All jokes apart, Sylvain's approach shows why the other Dolls/Thunders songs that he whips out (“Great Big Kiss,” “Jet Boy,” “You Can't Put Your Arms Around A Memory”) still stand up today. Often dismissed during their heyday as undisciplined noise merchants, the Dolls' influences actually owed a great deal to their '50s and '60s heroes – only cranked up to ten, with grittier overtones than the glossy nostalgia of, say, “Happy Days.” You get the idea.
Sylvain ends his set with a flourish by reprising his 2012 single (“Leaving New York”) as he walks strumming through the crowd – there he goes, right past our table! – having gotten the evening off to a rousing start, indeed. By contrast, Glen doesn't talk quite as much – eternal English reserve, eh? – but showcases an equally biting wit.
For example, when he's introducing “Ambition” – a slow-burning ballad that Iggy Pop recorded on his 1980 album, “Soldier,” and one of Matlock's best-known post-Pistols tracks – he recalls feeling thrilled, until he heard the end results.
“He (Iggy) said, 'You got any songs?', and I played him a few ideas...I was lucky enough that he chose one of my songs to do,” Glen explains. “But he didn't make the best job of it.” Amid a few nervous laughs, Glen repeats the point: “Well, he didn't. I'm gonna kind of try and improve on it now.” And he does, with a self-assured delivery that helps him make his case.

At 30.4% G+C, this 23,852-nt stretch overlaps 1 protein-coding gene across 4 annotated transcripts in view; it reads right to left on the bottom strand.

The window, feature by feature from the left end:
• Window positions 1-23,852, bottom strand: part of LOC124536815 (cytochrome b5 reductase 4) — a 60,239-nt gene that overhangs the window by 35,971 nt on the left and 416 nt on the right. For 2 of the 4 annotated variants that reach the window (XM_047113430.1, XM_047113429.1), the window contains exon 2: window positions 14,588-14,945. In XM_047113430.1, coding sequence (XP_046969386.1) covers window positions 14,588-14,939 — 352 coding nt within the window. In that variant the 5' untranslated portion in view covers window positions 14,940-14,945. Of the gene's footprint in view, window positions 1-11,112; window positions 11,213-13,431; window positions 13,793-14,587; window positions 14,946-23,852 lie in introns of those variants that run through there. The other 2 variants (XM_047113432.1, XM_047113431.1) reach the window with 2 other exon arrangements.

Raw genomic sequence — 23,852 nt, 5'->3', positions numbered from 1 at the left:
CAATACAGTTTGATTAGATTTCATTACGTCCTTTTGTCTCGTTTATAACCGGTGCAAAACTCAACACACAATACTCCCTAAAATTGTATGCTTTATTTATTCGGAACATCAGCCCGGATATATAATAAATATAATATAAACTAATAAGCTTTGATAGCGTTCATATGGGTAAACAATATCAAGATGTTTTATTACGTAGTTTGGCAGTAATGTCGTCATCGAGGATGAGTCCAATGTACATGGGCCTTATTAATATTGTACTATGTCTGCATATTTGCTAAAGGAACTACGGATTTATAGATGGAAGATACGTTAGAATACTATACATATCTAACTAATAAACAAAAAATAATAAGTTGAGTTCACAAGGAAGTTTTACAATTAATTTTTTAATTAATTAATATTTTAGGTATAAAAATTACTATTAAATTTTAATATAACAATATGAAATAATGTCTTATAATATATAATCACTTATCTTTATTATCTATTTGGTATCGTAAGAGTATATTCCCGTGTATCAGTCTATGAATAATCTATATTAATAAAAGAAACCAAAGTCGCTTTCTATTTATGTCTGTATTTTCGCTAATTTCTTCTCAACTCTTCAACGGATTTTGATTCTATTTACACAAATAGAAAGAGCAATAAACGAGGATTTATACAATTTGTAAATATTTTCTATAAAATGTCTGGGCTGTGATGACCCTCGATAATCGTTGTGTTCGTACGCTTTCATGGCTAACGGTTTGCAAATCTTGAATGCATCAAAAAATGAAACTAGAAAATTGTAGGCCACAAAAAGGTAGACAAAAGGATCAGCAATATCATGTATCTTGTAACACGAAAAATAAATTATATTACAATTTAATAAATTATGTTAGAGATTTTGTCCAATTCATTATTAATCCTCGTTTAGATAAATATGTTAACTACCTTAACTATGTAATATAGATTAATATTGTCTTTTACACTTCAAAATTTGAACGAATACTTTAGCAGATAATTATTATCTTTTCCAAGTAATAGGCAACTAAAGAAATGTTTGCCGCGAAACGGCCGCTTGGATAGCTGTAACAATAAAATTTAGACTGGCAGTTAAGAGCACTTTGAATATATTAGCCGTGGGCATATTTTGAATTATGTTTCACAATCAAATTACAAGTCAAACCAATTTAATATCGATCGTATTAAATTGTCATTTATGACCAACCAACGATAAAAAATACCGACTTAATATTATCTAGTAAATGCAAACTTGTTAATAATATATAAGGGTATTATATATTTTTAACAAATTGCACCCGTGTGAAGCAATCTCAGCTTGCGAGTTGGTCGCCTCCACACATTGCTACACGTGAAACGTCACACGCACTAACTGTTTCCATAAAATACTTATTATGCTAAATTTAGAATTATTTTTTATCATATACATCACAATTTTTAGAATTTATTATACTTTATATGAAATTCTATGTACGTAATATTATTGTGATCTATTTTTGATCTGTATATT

Like Sylvain, Glen's not above the odd crowdbaiting trick or two himself – such as on the Sex Pistols' standard, “God Save The Queen,” when he seeks to incite a mass clapalong: “I ain't got a drummer at the moment, but I got all of you guys, so it'd help me out if you do this...” He pauses to demonstrate. “It keeps your hands warm!”
And, also like Sylvain, Glen's songwriting bears the '50s and '60s imprint – not only in music, but also in sentiment, whether he hails the era's anything-goes spirit (“A Different World”), voicing his disdain for the bullshit quotient of modern life (“On Something” -- as in, "Wish that I was..."), or giving a two-fingered salute to self-indulgent figures shucking and shimmying into the public's good graces (“Yeah Right”).